Thackaberry v The Director Of Public prosecutions (Approved) [2021] IEHC 359 (18 May 2021)

THE HIGH COURT

[2021] IEHC 359

[2020 No. 234 JR]

BETWEEN

SEÁN THACKABERRY

APPLICANT

– AND –

THE DIRECTOR OF PUBLIC PROSECUTIONS

RESPONDENT

JUDGMENT of Mr Justice Max Barrett delivered on 18th May 2021.

SUMMARY

          The key question arising in this application is whether at the jurisdiction hearing conducted by a District Judge in circumstances where a person is accused of a so-called ‘hybrid’ offence (one triable summarily or on indictment) of which the accused can only be guilty if he has committed a previous ‘trigger’ offence, the trial judge (who will unavoidably be aware of the existence of at least one previous trigger offence) is entitled to proceed to enquire into the facts and details of same. The court concludes by reference to relevant authority that the District Judge is not so entitled and must not so proceed. 

____________________________________________________________________

 

1.       A sex offender within the meaning of the Sex Offenders Act 2001 must, under s.10 of that Act, keep the Gardaí notified of certain details about his life. If he does not do this, he can be prosecuted and convicted of an offence under s.12 of the Act. A s.12 offence is an example of what is known as a ‘hybrid’ offence, i.e. one that that can be prosecuted summarily or on indictment.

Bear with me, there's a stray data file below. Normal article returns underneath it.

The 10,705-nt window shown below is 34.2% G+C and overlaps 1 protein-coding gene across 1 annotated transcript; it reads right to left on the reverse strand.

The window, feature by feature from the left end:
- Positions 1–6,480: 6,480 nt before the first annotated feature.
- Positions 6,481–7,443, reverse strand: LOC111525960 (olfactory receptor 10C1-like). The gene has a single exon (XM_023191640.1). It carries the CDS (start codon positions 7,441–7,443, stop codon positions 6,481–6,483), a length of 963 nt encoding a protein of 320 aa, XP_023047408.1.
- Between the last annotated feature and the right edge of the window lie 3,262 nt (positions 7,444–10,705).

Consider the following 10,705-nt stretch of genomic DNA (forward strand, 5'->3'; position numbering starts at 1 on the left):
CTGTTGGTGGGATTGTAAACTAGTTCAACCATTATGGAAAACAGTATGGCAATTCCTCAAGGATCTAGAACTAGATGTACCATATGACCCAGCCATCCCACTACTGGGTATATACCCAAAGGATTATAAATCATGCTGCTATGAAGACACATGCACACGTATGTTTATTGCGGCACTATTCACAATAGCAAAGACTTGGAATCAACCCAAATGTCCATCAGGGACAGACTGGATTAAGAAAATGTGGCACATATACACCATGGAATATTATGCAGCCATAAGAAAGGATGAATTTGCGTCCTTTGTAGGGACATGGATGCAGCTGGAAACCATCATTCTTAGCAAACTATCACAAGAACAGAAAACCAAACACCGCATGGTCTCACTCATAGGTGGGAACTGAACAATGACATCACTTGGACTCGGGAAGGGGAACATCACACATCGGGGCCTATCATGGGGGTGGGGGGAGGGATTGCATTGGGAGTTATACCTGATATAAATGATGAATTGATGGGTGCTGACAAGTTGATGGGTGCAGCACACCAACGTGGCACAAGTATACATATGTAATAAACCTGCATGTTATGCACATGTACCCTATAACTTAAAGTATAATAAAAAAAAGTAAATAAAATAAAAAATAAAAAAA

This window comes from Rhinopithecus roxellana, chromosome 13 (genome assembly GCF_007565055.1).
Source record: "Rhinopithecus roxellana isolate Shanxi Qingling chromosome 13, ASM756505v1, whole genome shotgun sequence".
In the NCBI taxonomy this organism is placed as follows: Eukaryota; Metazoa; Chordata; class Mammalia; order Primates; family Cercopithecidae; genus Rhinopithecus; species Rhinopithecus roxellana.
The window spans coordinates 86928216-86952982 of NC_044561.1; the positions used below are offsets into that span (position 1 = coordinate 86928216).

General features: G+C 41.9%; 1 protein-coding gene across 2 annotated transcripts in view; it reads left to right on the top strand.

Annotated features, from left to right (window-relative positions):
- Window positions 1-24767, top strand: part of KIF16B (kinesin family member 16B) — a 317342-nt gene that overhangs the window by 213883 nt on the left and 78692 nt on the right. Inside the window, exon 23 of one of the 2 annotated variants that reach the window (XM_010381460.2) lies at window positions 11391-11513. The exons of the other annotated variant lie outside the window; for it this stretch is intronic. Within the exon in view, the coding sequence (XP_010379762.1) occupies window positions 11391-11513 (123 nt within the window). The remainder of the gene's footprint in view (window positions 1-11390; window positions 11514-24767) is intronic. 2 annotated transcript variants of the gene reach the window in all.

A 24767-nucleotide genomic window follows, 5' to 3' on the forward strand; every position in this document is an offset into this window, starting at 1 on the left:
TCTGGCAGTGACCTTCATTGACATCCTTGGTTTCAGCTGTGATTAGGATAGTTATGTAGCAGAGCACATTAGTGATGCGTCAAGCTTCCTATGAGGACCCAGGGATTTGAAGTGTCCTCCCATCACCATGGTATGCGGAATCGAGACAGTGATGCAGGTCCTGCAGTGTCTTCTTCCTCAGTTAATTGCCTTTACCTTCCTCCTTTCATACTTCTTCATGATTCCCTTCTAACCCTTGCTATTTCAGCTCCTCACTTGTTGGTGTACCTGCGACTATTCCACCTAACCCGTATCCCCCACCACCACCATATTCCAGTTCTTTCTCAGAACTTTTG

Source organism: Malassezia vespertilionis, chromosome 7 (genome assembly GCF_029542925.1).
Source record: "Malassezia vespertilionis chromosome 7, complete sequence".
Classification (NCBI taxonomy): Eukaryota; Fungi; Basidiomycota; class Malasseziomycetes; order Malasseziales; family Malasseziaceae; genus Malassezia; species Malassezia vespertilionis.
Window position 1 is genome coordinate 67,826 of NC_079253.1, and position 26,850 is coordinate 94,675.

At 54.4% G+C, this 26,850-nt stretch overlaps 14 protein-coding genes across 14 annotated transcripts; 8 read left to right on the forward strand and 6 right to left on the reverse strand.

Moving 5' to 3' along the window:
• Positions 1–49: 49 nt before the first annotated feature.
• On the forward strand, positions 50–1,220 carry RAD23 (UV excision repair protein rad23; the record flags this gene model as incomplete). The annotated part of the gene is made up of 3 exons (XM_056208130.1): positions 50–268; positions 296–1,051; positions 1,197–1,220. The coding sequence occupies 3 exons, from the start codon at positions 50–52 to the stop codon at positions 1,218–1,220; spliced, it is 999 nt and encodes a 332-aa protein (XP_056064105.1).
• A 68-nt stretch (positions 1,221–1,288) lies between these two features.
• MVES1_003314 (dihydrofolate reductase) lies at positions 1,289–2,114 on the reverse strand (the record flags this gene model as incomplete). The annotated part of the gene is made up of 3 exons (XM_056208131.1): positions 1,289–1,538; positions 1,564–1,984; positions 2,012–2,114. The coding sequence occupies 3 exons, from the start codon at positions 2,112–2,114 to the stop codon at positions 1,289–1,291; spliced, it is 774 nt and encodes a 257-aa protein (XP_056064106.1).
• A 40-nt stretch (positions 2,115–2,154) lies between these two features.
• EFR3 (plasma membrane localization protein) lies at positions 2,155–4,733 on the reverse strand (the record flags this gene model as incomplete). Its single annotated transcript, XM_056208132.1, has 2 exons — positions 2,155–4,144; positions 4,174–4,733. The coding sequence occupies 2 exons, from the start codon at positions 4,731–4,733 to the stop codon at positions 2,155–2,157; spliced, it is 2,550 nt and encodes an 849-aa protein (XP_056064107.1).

2.       In General Direction No.3 of 8th November 2011 to members of An Garda Síochána, the DPP indicates, at section 4(1) of same, that she “elects for summary disposal in the following category of cases without submission of a Garda file….(i) a breach of section 12 of the Sex Offenders Act 2001, as amended”. However, she notes at section 4(2) that:

          “The Garda having carriage of the case should consider forwarding the file to the Director…in any case where, although the offence or offences are captured by the above election, the multiplicity of the offences or the previous record of the accused or other aggravating circumstances suggest that summary disposal would be inappropriate or that a 12 month sentence (or in the case of more than one offence a 24 month sentence) would be inadequate”,

          and adds, at section 6, that:

          “The Garda Síochána are encouraged to seek directions in any case, even of a summary nature, where there is an unusual question of law involved, where the charge is without fairly recent Irish precedent or where the matter has aroused unusual public interest or is likely to do so”. 

3.       By virtue of the DPP’s General Direction No. 3, a s.12 offence will generally proceed summarily, though the potential exists, where a particular issue/concern is perceived to present, for it to proceed on indictment.